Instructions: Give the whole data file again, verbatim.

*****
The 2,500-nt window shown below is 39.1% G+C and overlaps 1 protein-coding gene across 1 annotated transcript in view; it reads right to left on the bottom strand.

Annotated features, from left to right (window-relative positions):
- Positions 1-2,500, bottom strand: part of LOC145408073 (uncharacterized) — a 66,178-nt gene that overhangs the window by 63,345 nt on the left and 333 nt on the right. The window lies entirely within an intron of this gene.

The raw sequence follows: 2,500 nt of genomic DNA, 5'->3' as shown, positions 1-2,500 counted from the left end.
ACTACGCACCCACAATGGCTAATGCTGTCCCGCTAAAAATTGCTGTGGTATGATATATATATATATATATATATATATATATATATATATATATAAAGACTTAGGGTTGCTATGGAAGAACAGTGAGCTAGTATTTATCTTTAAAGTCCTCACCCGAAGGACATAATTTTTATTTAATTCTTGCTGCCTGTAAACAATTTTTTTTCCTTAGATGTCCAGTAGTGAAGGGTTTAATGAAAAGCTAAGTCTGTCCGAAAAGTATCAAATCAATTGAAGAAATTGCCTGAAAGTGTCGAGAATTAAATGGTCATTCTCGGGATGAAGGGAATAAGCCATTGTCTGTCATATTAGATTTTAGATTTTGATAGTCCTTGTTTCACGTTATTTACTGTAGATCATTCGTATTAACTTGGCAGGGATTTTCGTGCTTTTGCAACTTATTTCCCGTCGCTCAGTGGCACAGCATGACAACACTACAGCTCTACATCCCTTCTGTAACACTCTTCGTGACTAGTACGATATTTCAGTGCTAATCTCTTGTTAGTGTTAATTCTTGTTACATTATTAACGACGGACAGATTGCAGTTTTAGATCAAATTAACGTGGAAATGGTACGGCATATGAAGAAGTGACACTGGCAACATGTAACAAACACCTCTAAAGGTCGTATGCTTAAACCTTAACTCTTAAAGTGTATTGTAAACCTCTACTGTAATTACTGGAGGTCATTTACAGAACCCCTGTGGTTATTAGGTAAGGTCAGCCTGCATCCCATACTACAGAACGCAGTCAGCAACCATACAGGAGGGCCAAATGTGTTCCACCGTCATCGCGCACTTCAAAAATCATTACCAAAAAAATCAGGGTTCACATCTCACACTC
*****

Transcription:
The 2,500-nt window shown below is 39.1% G+C and overlaps 1 protein-coding gene across 1 annotated transcript in view; it reads right to left on the bottom strand.

Annotated features, from left to right (window-relative positions):
- Positions 1-2,500, bottom strand: part of LOC145408073 (uncharacterized) — a 66,178-nt gene that overhangs the window by 63,345 nt on the left and 333 nt on the right. The window lies entirely within an intron of this gene.

The raw sequence follows: 2,500 nt of genomic DNA, 5'->3' as shown, positions 1-2,500 counted from the left end.
ACTACGCACCCACAATGGCTAATGCTGTCCCGCTAAAAATTGCTGTGGTATGATATATATATATATATATATATATATATATATATATATATATAAAGACTTAGGGTTGCTATGGAAGAACAGTGAGCTAGTATTTATCTTTAAAGTCCTCACCCGAAGGACATAATTTTTATTTAATTCTTGCTGCCTGTAAACAATTTTTTTTCCTTAGATGTCCAGTAGTGAAGGGTTTAATGAAAAGCTAAGTCTGTCCGAAAAGTATCAAATCAATTGAAGAAATTGCCTGAAAGTGTCGAGAATTAAATGGTCATTCTCGGGATGAAGGGAATAAGCCATTGTCTGTCATATTAGATTTTAGATTTTGATAGTCCTTGTTTCACGTTATTTACTGTAGATCATTCGTATTAACTTGGCAGGGATTTTCGTGCTTTTGCAACTTATTTCCCGTCGCTCAGTGGCACAGCATGACAACACTACAGCTCTACATCCCTTCTGTAACACTCTTCGTGACTAGTACGATATTTCAGTGCTAATCTCTTGTTAGTGTTAATTCTTGTTACATTATTAACGACGGACAGATTGCAGTTTTAGATCAAATTAACGTGGAAATGGTACGGCATATGAAGAAGTGACACTGGCAACATGTAACAAACACCTCTAAAGGTCGTATGCTTAAACCTTAACTCTTAAAGTGTATTGTAAACCTCTACTGTAATTACTGGAGGTCATTTACAGAACCCCTGTGGTTATTAGGTAAGGTCAGCCTGCATCCCATACTACAGAACGCAGTCAGCAACCATACAGGAGGGCCAAATGTGTTCCACCGTCATCGCGCACTTCAAAAATCATTACCAAAAAAATCAGGGTTCACATCTCACACTC